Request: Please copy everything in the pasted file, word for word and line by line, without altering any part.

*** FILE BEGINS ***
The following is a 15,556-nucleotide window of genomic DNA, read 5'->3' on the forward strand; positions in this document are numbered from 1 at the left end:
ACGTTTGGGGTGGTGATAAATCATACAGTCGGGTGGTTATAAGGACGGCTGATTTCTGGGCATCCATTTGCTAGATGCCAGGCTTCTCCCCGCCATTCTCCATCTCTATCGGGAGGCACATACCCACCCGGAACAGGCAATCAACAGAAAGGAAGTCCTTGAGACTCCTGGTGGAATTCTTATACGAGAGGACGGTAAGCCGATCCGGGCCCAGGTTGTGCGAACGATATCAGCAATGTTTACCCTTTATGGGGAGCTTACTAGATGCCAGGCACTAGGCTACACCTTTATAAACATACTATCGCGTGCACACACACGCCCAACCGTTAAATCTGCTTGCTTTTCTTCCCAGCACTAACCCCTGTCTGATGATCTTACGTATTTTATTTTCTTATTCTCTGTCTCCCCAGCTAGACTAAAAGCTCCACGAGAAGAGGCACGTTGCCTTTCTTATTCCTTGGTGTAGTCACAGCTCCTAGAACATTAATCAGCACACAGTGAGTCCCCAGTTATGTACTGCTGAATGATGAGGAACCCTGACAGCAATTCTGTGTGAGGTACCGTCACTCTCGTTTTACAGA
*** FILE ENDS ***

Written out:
The following is a 15,556-nucleotide window of genomic DNA, read 5'->3' on the forward strand; positions in this document are numbered from 1 at the left end:
ACGTTTGGGGTGGTGATAAATCATACAGTCGGGTGGTTATAAGGACGGCTGATTTCTGGGCATCCATTTGCTAGATGCCAGGCTTCTCCCCGCCATTCTCCATCTCTATCGGGAGGCACATACCCACCCGGAACAGGCAATCAACAGAAAGGAAGTCCTTGAGACTCCTGGTGGAATTCTTATACGAGAGGACGGTAAGCCGATCCGGGCCCAGGTTGTGCGAACGATATCAGCAATGTTTACCCTTTATGGGGAGCTTACTAGATGCCAGGCACTAGGCTACACCTTTATAAACATACTATCGCGTGCACACACACGCCCAACCGTTAAATCTGCTTGCTTTTCTTCCCAGCACTAACCCCTGTCTGATGATCTTACGTATTTTATTTTCTTATTCTCTGTCTCCCCAGCTAGACTAAAAGCTCCACGAGAAGAGGCACGTTGCCTTTCTTATTCCTTGGTGTAGTCACAGCTCCTAGAACATTAATCAGCACACAGTGAGTCCCCAGTTATGTACTGCTGAATGATGAGGAACCCTGACAGCAATTCTGTGTGAGGTACCGTCACTCTCGTTTTACAGA